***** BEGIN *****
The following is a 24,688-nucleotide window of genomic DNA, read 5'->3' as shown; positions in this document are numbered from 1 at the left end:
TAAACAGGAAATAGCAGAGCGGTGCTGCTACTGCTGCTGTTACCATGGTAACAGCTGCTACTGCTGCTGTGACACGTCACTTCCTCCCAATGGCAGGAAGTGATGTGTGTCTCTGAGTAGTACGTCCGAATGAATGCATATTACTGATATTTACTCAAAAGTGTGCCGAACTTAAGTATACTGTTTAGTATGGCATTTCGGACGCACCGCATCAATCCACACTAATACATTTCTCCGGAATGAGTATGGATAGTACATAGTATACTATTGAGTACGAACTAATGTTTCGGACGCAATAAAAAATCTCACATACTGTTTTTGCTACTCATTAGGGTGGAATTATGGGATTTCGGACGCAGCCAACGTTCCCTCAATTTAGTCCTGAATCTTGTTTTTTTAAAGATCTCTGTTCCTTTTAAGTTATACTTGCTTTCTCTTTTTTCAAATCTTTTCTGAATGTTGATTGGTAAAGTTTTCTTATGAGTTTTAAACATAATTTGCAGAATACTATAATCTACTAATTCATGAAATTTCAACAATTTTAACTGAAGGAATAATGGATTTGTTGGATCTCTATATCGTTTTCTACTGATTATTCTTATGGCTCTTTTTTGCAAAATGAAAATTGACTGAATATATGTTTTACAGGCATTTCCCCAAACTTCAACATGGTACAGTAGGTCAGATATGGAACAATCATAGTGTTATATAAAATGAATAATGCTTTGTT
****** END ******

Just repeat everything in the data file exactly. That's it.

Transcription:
The following is a 24,688-nucleotide window of genomic DNA, read 5'->3' as shown; positions in this document are numbered from 1 at the left end:
TAAACAGGAAATAGCAGAGCGGTGCTGCTACTGCTGCTGTTACCATGGTAACAGCTGCTACTGCTGCTGTGACACGTCACTTCCTCCCAATGGCAGGAAGTGATGTGTGTCTCTGAGTAGTACGTCCGAATGAATGCATATTACTGATATTTACTCAAAAGTGTGCCGAACTTAAGTATACTGTTTAGTATGGCATTTCGGACGCACCGCATCAATCCACACTAATACATTTCTCCGGAATGAGTATGGATAGTACATAGTATACTATTGAGTACGAACTAATGTTTCGGACGCAATAAAAAATCTCACATACTGTTTTTGCTACTCATTAGGGTGGAATTATGGGATTTCGGACGCAGCCAACGTTCCCTCAATTTAGTCCTGAATCTTGTTTTTTTAAAGATCTCTGTTCCTTTTAAGTTATACTTGCTTTCTCTTTTTTCAAATCTTTTCTGAATGTTGATTGGTAAAGTTTTCTTATGAGTTTTAAACATAATTTGCAGAATACTATAATCTACTAATTCATGAAATTTCAACAATTTTAACTGAAGGAATAATGGATTTGTTGGATCTCTATATCGTTTTCTACTGATTATTCTTATGGCTCTTTTTTGCAAAATGAAAATTGACTGAATATATGTTTTACAGGCATTTCCCCAAACTTCAACATGGTACAGTAGGTCAGATATGGAACAATCATAGTGTTATATAAAATGAATAATGCTTTGTT